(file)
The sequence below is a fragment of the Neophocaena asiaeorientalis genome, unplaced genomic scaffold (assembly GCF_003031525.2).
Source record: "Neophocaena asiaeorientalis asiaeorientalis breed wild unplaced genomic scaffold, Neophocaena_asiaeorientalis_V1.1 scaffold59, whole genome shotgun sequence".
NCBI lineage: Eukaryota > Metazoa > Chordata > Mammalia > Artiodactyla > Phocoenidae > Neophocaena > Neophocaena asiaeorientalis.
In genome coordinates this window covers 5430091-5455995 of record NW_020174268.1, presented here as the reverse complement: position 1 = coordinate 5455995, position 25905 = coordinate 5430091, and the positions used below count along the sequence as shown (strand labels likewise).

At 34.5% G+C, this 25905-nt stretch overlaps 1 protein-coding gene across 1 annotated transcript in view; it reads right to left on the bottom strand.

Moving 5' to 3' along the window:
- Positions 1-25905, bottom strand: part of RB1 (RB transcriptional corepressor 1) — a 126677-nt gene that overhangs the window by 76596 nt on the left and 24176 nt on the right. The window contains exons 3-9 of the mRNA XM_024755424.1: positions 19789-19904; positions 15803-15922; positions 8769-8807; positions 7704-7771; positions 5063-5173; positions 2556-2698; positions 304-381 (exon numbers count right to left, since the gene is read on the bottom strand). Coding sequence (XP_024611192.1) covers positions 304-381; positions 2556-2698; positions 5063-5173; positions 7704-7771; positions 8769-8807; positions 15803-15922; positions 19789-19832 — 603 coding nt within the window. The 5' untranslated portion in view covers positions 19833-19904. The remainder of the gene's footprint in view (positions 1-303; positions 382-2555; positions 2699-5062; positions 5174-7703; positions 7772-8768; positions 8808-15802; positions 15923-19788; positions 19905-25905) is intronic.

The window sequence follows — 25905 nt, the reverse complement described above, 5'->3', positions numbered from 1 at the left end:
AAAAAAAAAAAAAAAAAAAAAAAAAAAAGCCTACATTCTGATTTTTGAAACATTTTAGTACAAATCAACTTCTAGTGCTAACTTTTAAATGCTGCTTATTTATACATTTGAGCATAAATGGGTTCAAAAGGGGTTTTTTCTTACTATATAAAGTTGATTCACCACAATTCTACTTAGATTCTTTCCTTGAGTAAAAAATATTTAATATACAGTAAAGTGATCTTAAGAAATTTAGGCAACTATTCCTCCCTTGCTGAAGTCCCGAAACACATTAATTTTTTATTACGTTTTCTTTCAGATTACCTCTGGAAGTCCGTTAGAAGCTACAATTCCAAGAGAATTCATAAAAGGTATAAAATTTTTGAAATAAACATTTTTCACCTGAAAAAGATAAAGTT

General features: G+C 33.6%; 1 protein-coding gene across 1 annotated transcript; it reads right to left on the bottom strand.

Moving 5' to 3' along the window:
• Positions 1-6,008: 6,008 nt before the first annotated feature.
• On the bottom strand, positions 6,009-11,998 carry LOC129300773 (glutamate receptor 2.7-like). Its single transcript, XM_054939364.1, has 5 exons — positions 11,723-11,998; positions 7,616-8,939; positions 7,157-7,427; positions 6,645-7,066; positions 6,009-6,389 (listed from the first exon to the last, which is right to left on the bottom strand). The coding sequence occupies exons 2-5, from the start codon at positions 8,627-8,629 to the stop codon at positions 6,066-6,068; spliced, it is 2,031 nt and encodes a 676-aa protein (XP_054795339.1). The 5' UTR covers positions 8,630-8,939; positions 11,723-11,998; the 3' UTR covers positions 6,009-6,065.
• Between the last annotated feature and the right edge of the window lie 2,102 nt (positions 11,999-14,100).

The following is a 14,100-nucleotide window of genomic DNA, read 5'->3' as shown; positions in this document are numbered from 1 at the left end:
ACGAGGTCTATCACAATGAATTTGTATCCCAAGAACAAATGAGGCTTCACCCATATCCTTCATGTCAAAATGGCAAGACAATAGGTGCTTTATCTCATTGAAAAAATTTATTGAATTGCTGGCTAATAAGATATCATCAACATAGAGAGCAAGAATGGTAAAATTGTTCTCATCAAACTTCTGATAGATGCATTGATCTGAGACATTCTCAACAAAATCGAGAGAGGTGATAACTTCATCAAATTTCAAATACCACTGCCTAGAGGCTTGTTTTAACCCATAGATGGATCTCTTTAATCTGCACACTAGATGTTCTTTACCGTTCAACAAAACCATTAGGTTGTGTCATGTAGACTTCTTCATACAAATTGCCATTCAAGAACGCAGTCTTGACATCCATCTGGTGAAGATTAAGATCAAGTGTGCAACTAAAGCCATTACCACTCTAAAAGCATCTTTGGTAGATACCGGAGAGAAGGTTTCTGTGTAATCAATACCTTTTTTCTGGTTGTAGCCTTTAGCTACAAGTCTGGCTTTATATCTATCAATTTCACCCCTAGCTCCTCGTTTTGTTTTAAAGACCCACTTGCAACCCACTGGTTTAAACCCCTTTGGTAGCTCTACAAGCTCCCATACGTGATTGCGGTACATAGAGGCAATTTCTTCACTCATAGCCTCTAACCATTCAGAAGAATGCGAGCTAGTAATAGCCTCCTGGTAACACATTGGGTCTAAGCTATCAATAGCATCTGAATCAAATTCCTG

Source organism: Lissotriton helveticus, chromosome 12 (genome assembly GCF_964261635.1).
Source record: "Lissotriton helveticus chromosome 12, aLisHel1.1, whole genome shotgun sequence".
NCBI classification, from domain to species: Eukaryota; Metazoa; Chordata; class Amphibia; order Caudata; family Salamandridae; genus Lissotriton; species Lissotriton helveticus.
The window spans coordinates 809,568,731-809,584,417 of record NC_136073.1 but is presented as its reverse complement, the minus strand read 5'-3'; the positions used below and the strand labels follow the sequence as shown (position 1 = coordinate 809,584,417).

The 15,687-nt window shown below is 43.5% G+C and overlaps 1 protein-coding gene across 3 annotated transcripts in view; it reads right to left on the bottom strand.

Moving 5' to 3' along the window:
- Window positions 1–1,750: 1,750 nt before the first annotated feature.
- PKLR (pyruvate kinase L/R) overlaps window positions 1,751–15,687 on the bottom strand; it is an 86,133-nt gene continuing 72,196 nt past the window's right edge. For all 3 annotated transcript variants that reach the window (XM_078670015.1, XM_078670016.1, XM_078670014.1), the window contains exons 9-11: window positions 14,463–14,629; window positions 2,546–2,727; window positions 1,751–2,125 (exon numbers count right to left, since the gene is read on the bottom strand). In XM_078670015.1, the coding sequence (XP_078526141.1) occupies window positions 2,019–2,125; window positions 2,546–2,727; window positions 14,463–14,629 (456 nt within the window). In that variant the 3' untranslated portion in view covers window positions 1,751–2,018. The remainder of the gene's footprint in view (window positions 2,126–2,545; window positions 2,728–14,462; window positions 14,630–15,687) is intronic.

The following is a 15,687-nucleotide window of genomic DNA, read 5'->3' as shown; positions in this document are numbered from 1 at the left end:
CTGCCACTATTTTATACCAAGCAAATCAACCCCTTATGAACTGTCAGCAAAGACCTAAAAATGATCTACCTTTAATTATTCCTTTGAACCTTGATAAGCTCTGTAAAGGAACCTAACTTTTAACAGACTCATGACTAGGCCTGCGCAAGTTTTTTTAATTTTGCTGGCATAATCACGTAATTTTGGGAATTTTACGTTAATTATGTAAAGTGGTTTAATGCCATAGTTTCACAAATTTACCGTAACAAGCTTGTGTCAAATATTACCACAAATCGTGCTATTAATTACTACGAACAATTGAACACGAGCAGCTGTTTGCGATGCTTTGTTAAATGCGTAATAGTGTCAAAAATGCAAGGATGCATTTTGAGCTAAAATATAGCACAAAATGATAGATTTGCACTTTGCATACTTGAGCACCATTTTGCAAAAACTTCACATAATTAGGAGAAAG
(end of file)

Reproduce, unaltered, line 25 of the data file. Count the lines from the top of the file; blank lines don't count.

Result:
The following is a 15,687-nucleotide window of genomic DNA, read 5'->3' as shown; positions in this document are numbered from 1 at the left end: